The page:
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The man's acceptation of the office. The man's acceptance of the office.

"Acceptation” is used only in connection with words and phrases; as, “The present acceptation of the word.”

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The center of the street.

The middle of the street. "Center" means a point, and is more definite than "middle."

A combine was formed.

A combination was formed.
"Combine" should not be used as a noun in the sense of "combination."

Communication letter
Your communication of the 4th in-

Your letter of the 4th instant.


The city counsel meets to-night. The city council meets to-night.

"Council" means a body of advisers, while "counsel" means advice, or a person employed to give legal advice. Cupsful-cupfuls Take two cupsful.

Take two cupfuls.
Day before yesterday—the day before yesterday
I came day before westerday.

I came the day before yesterday.
Evenings—in the evening
I am working evenings now.

I am working in the evening now.

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Have you taken your exam yet? Have you taken your examination yet?
There were two females present. There were two women present.
Great hurry-great haste
He left in a great hurry.

He left in great haste.
I am building a new home.

I am building a new house.
A “house” becomes a "home" when it becomes one's own dwelling-place.
Human-human being
No human could do that.

No human being could do that.
Lay of the land-lie of the land
I like the lay of the land.

I like the lie of the land.
Both forms are considered correct, but the second is preferable.
New beginner-beginner
I am a new beginner.

I am a beginner.
Nobody's else—nobody else's
Nobody's else work is so difficult. Nobody else's work is so difficult.

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Strike out the incorrect italicized words in the following sentences :

(Deduct four per cent for each error.)

1. The rent will be raised-increased on the first of the month.

2. The new schedule provides for a salary of twelve hundred dollars for the first year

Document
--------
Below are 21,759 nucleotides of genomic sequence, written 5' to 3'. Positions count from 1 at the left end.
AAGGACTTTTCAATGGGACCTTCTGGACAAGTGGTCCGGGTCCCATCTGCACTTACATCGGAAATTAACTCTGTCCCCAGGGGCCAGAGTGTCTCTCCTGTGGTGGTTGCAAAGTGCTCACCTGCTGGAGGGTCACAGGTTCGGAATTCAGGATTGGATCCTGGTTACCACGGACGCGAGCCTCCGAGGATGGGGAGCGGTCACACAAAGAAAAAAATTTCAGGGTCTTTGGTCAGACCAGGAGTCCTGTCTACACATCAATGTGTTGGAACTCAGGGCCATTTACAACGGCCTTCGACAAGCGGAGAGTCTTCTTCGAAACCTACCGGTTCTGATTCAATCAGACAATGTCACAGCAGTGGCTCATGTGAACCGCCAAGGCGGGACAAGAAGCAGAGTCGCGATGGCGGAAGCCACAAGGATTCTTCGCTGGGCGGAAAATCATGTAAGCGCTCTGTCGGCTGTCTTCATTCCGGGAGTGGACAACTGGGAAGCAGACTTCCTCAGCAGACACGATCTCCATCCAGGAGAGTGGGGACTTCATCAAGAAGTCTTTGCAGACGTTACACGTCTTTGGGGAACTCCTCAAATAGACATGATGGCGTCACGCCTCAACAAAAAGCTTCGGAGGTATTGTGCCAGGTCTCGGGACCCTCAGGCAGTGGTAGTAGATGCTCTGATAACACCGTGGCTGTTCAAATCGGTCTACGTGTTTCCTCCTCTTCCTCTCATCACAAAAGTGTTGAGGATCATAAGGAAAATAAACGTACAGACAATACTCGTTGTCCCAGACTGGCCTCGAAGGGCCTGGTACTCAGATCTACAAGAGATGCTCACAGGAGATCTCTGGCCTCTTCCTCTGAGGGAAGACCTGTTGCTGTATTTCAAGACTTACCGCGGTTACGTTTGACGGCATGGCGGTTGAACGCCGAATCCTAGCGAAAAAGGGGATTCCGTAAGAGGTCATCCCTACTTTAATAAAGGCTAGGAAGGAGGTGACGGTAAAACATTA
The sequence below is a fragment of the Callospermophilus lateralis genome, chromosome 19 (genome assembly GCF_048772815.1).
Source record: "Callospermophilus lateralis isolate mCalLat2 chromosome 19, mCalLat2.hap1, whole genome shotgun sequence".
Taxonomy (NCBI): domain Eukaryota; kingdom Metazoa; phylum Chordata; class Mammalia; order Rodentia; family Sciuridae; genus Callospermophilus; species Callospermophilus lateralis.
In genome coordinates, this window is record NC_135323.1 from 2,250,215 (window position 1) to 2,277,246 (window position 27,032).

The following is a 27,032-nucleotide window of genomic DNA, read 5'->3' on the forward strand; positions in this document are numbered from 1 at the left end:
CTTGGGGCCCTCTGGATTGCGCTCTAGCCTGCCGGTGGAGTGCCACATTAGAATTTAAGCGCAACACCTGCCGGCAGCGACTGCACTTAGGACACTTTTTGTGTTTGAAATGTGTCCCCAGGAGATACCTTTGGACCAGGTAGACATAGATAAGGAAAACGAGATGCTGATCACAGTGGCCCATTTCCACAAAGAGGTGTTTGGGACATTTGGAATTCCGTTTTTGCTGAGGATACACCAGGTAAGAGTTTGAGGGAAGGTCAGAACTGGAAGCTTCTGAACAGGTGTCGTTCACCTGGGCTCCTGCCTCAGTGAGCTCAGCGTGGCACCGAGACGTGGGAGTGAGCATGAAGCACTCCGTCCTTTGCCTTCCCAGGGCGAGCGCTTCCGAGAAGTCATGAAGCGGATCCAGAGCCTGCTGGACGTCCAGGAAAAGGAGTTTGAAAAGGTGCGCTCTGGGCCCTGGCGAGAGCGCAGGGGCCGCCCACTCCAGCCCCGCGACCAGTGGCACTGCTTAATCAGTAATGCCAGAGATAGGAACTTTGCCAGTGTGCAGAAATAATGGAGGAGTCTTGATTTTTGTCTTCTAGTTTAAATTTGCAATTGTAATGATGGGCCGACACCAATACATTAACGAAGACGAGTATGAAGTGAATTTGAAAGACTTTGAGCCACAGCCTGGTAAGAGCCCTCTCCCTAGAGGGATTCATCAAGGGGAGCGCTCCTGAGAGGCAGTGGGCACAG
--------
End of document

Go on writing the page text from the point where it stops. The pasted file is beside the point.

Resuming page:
and for annual increases-raises thereafter until the sixth year. 3. This is the common acceptance-acceptation of the term. 4. I wish to advise-advice we have received no advise-advice from your office.

5. I have them all-all of them in my office.

6. Will you go a short distanceapiece with me?
7. They had no right-business to go on with the work.

8. Place the chair in the center-middle of the room.

9. He stood in the middle-center of the circle.

10. This firm has no connection with the newly-formed combination-combine.
11. I am in receipt of your letter--communication of yesterday.
12. My counsel-council attended the meetings of the council-counsel.

13. Take two spoonsful-spoonfuls after each meal.

14. It snowed day before yesterday-the day before yesterday. 15. I do my studying in the evening of evenings. 16. I shall take my examinationexam to-morrow. 17. The females-women sat on one side of the room, and the malesmen on the other.

18. My new home-house is nearly completed. 19. No human-human being could withstand the heat. 20. The lay of the landlie of the land is very important. 21. As I am not a beginner--new beginner, I think I can finish the course in a few weeks. 22. That is nobody's elsenobody else's business. 23. It is no use-of no use to try to do that. 24. I shall send you a postal-postal card when I arrive. 25. The setting hen-sitting hen is sitting on her nest. 26. It is a long way–ways to the city.



1. If at first you don't succeed, try, try again. 2. A friend of mine has a claim upon me. 3. He himself entered into the synagogue and reasoned with the Jews. 4. Who art thou? 5. Every man will succeed whose actions are guided by the principle of justice. 6. He jests at scars that never felt a wound. 7. Who assassinated President Garfield ? 8. What was the cause of the Civil War? 9. Which was the greater soldier, Grant or Lee? 10. Porto Rico, which the Americans acquired from Spain, is very valuable. 11. He that would succeed must work. 12. Booker T. Washington, who is the benefactor of his race, was a slave. 13. This is better than that. 14. Many were invited, but few came.



1. What pronouns in the foregoing sentences represent within themselves the person speaking ? The person spoken to? The person or thing spoken of?

What pronouns connect subordinate sentences to the words that they represent ?

3. What pronouns are used to ask questions?
4. What pronouns are usually used as adjectives?


Personal pronouns are those that within themselves show whether they represent the speaker, the person spoken to, or the person or thing spoken of; as, I, you, he, she, it.


The word for which a pronoun stands is called the antecedent. It may be expressed or understood.


Relative pronouns are those that connect subordinate sentences to their antecedents; as, “I saw John Smith, who was hurt.” “I saw the man that was hurt.” The relative pronouns are "who," "which," "what" and "that,” with their declined forms.

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